HR Q&A: What can employers expect now that California Emergency Paid Sick Leave Act Ends?
California is one of the first states that mandated employers provide at least 3 days of sick leave each year to their employees. But with the COVID-19 pandemic, social distancing restrictions and quarantine requirements, 3 days became NOT enough to cover it. As a result, Governor Gavin Newsom signed a new law on March 2021, called SB 95, which made it compulsory for companies with more than 25 employees to offer up to 80 hours of COVID sick leave.
SB 95 went into effect on March 29, 2021 (retroactive to January 1, 2021), but recently expired on September 30th.
With the law sunsetting, a tug of war has ensued between the business lobby and worker advocates. The people on the business end want this to happen as many aren't able to afford the leave without a federal tax credit, while worker advocates are complaining that it is too early to let the extra hours of sick leave expire. Meanwhile, Governor Newsom’s office has indicated no plans to extend the law or otherwise mandate CA SPSL. All this has resulted in a confusing situation for workers and employers alike.
What can you expect in the future?
Even though the state of California has reported the lowest COVID-19 cases in the country, the expiration of SPSL while the pandemic and the latest Delta strain rage on leaves a lot of questions. Foremost, there are still a lot of confusing obligations for an employer. For instance, employees that contract COVID or whose family members contract the illness would require sick leave time. Based on the reasons for sick leave, employees can be eligible for paid sick leave under the Healthy Workplaces, Healthy Families Act. Employees can also turn to company-provided sick leaves, vacations, or other possible opportunities to fill this gap.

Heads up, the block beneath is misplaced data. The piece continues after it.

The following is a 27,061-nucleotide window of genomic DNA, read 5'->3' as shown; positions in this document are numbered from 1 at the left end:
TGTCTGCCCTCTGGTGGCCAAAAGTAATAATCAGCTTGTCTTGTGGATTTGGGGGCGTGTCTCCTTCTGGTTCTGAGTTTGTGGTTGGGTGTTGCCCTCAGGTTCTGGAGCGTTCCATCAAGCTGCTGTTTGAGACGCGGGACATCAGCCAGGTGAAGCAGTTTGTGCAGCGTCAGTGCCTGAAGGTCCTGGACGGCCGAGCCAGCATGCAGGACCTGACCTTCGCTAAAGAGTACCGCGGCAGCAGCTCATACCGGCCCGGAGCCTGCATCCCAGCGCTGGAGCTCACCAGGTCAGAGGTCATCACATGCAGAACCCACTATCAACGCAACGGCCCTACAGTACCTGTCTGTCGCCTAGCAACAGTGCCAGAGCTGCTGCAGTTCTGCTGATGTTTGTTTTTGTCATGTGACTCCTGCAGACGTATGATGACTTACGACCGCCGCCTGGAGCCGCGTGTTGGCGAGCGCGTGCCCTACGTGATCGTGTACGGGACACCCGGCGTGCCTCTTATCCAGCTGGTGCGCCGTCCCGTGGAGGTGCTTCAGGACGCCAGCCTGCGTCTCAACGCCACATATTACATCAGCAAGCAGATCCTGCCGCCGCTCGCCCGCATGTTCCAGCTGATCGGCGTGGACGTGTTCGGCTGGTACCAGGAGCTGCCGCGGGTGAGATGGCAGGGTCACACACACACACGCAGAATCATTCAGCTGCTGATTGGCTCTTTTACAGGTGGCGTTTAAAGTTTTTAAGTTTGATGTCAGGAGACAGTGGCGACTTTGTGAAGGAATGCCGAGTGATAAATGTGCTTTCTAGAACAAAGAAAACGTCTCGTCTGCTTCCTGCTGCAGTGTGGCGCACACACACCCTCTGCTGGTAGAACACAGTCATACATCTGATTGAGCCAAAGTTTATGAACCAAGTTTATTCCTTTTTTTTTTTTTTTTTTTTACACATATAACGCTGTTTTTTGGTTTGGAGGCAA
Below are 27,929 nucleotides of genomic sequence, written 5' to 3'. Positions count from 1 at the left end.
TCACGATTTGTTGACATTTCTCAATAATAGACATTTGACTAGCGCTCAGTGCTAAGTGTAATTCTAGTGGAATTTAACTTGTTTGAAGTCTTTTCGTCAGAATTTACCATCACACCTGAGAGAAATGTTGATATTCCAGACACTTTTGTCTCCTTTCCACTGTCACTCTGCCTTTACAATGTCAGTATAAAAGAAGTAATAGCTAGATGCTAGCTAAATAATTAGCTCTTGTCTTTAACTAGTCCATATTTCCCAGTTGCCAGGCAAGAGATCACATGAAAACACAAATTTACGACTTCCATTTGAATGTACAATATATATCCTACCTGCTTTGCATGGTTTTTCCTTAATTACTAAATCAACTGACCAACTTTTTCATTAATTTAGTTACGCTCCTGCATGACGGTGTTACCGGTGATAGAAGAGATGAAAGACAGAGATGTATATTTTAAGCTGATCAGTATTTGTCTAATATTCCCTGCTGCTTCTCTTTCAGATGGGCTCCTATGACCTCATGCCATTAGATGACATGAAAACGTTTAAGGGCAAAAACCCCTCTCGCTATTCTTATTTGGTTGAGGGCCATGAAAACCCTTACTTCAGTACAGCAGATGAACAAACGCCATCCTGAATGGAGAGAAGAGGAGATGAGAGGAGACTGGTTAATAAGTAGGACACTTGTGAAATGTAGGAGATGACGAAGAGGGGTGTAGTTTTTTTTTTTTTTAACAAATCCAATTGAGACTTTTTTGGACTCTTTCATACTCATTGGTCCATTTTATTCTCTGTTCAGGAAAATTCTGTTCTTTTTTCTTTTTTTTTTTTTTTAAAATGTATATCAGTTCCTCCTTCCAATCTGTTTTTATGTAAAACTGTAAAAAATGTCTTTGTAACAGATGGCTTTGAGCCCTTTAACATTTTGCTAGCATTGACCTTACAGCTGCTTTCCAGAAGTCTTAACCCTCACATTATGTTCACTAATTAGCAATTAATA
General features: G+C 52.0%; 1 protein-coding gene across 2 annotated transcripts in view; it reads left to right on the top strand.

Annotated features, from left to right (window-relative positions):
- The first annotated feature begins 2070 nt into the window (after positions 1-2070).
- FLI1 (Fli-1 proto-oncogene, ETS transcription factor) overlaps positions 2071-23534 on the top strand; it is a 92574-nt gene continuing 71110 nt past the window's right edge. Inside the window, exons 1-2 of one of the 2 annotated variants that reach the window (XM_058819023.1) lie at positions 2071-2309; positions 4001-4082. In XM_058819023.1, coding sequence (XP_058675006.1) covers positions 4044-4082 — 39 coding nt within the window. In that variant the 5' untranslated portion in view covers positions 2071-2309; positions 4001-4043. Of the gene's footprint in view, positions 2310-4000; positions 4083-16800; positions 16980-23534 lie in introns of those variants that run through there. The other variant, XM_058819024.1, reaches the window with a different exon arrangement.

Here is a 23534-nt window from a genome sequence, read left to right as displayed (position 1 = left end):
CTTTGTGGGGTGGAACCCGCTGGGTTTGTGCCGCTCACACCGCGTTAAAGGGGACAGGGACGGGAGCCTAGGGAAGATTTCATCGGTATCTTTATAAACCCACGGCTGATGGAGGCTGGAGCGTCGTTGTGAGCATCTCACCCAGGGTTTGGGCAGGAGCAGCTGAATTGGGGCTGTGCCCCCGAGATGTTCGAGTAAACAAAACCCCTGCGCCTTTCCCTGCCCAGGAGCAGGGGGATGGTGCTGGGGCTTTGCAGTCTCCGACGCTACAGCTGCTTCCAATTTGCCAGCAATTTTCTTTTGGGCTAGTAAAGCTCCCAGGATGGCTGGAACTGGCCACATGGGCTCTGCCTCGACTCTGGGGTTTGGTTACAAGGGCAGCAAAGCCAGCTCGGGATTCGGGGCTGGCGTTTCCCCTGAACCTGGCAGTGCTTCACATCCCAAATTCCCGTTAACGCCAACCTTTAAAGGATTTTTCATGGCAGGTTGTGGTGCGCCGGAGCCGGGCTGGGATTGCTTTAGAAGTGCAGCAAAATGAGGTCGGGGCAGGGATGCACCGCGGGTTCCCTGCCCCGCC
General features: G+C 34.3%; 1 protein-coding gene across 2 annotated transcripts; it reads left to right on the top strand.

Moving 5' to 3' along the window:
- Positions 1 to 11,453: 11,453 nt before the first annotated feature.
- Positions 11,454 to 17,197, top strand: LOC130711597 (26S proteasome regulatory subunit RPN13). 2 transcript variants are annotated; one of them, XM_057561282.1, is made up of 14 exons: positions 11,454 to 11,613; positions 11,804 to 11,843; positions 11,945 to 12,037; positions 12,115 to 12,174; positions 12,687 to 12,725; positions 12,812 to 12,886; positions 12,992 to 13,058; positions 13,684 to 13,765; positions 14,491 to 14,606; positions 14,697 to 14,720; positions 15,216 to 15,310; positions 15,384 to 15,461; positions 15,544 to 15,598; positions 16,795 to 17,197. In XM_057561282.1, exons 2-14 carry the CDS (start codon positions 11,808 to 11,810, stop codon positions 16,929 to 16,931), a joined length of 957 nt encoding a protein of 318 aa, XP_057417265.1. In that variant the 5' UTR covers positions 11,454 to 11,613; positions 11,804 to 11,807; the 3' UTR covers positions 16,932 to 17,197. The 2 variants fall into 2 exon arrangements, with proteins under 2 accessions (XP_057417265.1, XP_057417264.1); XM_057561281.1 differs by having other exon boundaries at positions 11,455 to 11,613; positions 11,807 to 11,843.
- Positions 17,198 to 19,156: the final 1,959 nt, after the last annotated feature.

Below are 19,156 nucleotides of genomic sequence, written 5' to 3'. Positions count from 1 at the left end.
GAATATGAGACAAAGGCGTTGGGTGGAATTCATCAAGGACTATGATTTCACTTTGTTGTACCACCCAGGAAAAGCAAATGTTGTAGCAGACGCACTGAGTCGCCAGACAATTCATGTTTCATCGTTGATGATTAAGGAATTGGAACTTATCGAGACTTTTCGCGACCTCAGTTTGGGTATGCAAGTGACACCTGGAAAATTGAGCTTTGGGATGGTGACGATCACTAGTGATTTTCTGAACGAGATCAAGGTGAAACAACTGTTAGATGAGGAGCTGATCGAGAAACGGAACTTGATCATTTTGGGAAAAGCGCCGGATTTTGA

Some employees may also be eligible for workers' compensation benefits which were made in accordance with any work-related COVID cases. So, for employers the end of SPSL doesn't mean they can't provide their staff with the necessary sick leave time to combat the illness. However, employers should also check their state and federal law before implementing any voluntarily sick leave plan.
Does SPSL stop on September 30, 2021?
Any leaves that were taken leading up to or on the date of September 30, 2021 would still be considered valid, and the employees would get the full amount of leave. However, all SPSL leaves that start from October 1st on would no longer need to be granted by the employer. We also encourage employers to stop the use of ARPA Paid Sick Leave codes for any of your employees after this date, or you risk incurring penalties and interest from the IRS. You can read about this in more detail here: IRS ARPA Tax Credit for Paid Leave
What are the COVID-19 workplace obligations for employers
Employers still need to follow the workplace restrictions for COVID-19, even after the expiration of SPSL. For example, employers are obligated to pay for the testing of such staff that may have come in contact with a COVID case and employers need to ensure that testing is available during the employee's paid time. Furthermore, those employees that contract the illness need to be excluded with pay, in accordance with the Cal/OSHA Emergency Temporary Standards.
Employers still need to make sure written, site-specific COVID-19 prevention programs are followed. As an employer, you must administrate your vaccinated employee population, report work-based cases, evaluate and provide guidance for COVID-19 hazards or risk of exposure, create proper policies, and train employees for the necessary workplace precautions. You will also need to ensure the check and balance of employee's potential COVID-19 exposures and report outbreaks to public health officials. Also, employers need to provide proper testing for their employees in case of an outbreak.